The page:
For Dana Mellerio, being furloughed from NASA headquarters didn’t have the feel of a vacation. So he spent Wednesday trying to stay busy.
“I’m a little reticent to spend any money or relax . . . so I’m basically catching up on some chores, cleaning house, exercising, et cetera,” said Mellerio, who lives in Alexandria. “The situation isn’t like bonus time off because I’m suddenly unemployed and worried about when I can go back to work again. That’s not really the setup to enjoy free time.”
Across the Washington area, tens of thousands of laid-off federal workers woke up Wednesday morning and faced the same uneasy question:
It was midweek, and the first full day of joblessness for government employees furloughed in the federal shutdown. No longer rushing anxiously to get to the office, they were anxiously idle instead, struggling to adapt to a new reality.
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Michelle Walton spent Wednesday at home in Annapolis, preparing a work-related presentation that she might not get to give if the shutdown continues. Furloughed from her job as a transplant nurse at the Centers for Medicare and Medicaid Services, Walton set out for an afternoon walk in the park. Soon, with no end in sight to the impasse between the White House and Congress, she began to think about Thursday.
“Anyone up for a furlough bike ride in Deep Creek tomorrow?” she posted on Facebook.
Henry Reyes, a civilian Army employee from Alexandria, was at a Lowe’s store buying plexiglass for window repair project. Like Walton, “I’d rather be working,” Reyes said. He said his wife told him it was “time to relax.” But he said lounging around the house on a weekday would have felt strange. “I’m not going to,” he told her.
Neither was Mary Siatis, a State Department employee also shopping at Lowe’s.
She finally had time to unload boxes from a recent move, she said. She also organized her daughter’s clothes and gathered up a bunch of older garments to be donated. “I’m making full use of this time,” she said. “My preference would be to work. But I’m going to take full advantage of every second I can, because the weekends are so busy.”
Denise Hawkins, a branch chief with the Environmental Protection Agency, did not get up at 6 a.m., as she usually does, and did not board the Metro for work downtown. She stayed in bed until 8 a.m. in her Bethesda home; she read the newspaper; she played the game Bejeweled on her computer.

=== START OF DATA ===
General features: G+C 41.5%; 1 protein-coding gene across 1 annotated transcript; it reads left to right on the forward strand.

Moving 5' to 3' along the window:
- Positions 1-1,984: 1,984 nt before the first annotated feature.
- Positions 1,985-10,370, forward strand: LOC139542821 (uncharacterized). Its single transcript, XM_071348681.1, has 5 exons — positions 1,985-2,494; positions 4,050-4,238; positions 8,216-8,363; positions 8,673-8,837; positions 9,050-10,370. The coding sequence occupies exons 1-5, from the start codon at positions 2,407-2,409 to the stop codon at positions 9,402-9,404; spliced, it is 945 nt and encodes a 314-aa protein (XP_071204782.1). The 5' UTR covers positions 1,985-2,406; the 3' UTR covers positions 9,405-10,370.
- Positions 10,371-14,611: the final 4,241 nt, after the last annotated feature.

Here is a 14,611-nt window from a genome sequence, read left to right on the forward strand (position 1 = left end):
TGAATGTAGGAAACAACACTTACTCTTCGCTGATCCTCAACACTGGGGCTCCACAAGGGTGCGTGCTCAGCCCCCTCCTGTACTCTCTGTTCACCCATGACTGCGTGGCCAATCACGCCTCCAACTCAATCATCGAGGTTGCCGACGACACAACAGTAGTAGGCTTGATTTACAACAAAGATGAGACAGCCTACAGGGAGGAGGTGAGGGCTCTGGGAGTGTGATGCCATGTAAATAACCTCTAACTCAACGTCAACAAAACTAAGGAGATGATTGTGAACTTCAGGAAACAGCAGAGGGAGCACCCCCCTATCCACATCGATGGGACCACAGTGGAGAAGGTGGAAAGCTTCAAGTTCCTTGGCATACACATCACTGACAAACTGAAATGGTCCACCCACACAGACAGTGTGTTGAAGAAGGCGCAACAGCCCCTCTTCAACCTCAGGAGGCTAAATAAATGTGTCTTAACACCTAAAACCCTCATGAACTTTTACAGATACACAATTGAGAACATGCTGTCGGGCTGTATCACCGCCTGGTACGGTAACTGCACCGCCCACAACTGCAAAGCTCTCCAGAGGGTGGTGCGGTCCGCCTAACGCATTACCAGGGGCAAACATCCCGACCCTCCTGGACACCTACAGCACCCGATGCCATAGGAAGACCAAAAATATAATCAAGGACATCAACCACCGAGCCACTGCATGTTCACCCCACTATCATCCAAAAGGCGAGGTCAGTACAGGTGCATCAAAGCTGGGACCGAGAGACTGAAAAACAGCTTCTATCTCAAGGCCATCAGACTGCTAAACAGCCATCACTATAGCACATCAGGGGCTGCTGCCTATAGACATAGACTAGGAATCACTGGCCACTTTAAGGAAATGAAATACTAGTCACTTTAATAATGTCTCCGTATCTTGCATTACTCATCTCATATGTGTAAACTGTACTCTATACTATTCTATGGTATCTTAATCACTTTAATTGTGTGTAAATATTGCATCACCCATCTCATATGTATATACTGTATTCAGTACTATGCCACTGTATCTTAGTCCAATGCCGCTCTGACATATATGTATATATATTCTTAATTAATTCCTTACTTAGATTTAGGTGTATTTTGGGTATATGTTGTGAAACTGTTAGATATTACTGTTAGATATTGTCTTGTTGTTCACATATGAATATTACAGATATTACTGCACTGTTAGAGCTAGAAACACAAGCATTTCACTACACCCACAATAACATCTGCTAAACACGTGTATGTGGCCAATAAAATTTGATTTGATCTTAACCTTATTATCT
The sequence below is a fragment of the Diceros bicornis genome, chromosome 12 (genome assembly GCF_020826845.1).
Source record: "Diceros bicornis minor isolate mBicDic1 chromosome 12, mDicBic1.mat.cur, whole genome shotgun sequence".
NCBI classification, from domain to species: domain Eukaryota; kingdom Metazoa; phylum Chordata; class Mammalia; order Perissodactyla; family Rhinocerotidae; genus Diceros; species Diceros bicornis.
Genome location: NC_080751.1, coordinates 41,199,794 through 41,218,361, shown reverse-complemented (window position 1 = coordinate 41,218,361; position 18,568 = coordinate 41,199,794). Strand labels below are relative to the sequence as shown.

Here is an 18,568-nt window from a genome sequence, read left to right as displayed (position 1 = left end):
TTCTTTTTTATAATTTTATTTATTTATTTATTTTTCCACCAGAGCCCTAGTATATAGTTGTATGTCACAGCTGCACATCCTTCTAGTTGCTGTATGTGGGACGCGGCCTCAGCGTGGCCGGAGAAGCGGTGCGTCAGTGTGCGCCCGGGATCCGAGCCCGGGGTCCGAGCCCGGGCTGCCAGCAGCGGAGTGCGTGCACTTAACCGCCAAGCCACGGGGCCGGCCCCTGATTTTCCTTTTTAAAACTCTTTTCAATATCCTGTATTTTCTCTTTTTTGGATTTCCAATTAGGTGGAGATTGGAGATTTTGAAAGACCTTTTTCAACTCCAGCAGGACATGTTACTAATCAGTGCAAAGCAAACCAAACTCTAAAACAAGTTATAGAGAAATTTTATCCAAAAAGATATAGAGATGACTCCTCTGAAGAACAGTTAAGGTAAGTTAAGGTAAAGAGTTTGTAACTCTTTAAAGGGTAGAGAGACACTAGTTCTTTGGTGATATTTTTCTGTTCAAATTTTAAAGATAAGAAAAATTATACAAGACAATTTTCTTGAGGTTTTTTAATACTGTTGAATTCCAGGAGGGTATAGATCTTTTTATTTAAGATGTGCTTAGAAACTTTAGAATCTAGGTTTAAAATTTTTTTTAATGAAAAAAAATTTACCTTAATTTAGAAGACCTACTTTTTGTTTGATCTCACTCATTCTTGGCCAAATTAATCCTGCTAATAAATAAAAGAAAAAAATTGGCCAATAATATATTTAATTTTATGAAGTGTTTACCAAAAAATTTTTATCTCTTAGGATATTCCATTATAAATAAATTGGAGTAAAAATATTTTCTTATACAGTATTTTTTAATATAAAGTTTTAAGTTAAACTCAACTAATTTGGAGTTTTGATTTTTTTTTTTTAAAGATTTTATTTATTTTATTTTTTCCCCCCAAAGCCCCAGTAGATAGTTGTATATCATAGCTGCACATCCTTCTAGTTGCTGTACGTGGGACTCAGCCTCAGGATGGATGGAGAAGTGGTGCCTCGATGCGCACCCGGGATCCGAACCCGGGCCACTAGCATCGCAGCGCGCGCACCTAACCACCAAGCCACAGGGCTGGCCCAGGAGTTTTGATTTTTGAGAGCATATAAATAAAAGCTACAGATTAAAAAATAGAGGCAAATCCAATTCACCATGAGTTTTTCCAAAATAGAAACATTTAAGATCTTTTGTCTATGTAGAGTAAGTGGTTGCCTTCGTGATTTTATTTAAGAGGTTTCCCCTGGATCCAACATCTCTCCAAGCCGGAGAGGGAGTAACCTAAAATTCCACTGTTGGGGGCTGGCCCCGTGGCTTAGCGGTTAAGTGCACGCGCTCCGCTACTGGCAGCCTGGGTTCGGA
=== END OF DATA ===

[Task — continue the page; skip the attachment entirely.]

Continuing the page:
Then she decided, “Enough is enough.” And she made a list: Go to Staples. Stop at the cleaners. Call Comcast. Call a handyman. Place photos in albums. Fix the belt on a coat. By midafternoon, she was busy doing laundry.
As the shutdown drags on, Hawkins said, she knows how she’ll handle it. She’ll keep making lists.
When will it end, when will it end? “No one has a crystal ball,” Hawkins said.
In the meantime, Catherine Ker, general manager of Bearnaise on Capitol Hill, said the French restaurant has recorded a 25 percent increase in revenue as a result of the shutdown, possibly because more people than usual are free for lunch and happy hours. She said the late-dinner crowd, coming in after 9 p.m., also has grown.
“I’ve spoken with a few other managers on Pennsylvania Avenue and the same thing is true all over,” Ker said. “We’re all busy, all the way through to 11 p.m.”
Even in the Washington Navy Yard area, where the end of the Washington Nationals’ season and government shutdown might be a double dose of bad news, the Park Tavern restaurant said it, too, has seen an increase in foot traffic and revenue.
“We had a huge pop during lunch,” said Caroline Kilner, the general manager. “It just seems like lots of people were drinking at lunchtime.”
With federally funded cultural institutions closed, private museums experienced an uptick in business as well.
“We’ve seen five times the amount of visitors today as on a typical Wednesday,” said Joanna Kauffmann, spokeswoman for the Corcoran Gallery of Art. The Newseum and the Spy Museum also have been far more crowded than usual. Many of the visitors were tourists — but not all of them.
“Almost half the people who came [Tuesday] were federal employees,” said Amy Mannarino, spokeswoman for the National Museum of Women in the Arts, which also has been busier than normal. “We’re able to track that because we’re offering them free admission, and they showed government IDs.”
Sitting on the dock of her friend’s riverside house near Annapolis, enjoying the afternoon sun, Pam Bradley marveled at the weather. “Luckily, they did this stupid, stupid, stupid stuff during a gorgeous October,” said Bradley, who has been furloughed by the Food and Drug Administration. She was referring to politicians and their spending stalemate.
“I woke up,” she said, “and I texted my office mate. I said: ‘This is really strange. What do I do now?’ ” On the dock, she said: “I’m having a wonderful day. But in the back of my mind, it’s like, “What if this goes on for three weeks?’ ”
As long as it continues, little Mia Becerra will have a grown-up playmate.
In Falls Church on Wednesday, Mia’s Dad, George Becerra, an analyst for the Department of Homeland Security, accompanied his elderly father to 7 a.m. mass in St. Anthony of Padua Catholic Church. Then, around 1:30 in the afternoon, he picked up 3-year-old Mia at a day-care center and took her to a playground.
Mia likes climbing on the jungle gym, and getting to watch her — to spend time with her in the middle of a weekday — was a rare treat for Becerra.
In that sense, he said, being furloughed “keeps it real.”
Rachel Weiner, Dana Hedgpeth, Ian Shapira, Donna St. George, Victoria St. Martin, Katherine Boyle and Lonnae O’Neal Parker contributed to this report.